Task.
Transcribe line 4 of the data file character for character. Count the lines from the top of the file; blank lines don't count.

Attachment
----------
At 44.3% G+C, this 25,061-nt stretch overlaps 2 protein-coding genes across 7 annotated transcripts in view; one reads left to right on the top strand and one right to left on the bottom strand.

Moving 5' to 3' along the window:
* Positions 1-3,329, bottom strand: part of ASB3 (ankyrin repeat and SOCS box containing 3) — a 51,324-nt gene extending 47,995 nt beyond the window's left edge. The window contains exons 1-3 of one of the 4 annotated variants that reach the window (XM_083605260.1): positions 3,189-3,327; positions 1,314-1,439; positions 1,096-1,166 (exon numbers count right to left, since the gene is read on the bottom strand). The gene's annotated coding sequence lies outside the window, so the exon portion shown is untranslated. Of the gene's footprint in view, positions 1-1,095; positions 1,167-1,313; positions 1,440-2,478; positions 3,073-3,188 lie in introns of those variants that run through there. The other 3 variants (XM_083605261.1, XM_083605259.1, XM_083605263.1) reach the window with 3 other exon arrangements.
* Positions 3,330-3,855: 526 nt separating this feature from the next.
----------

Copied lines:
* Positions 3,330-3,855: 526 nt separating this feature from the next.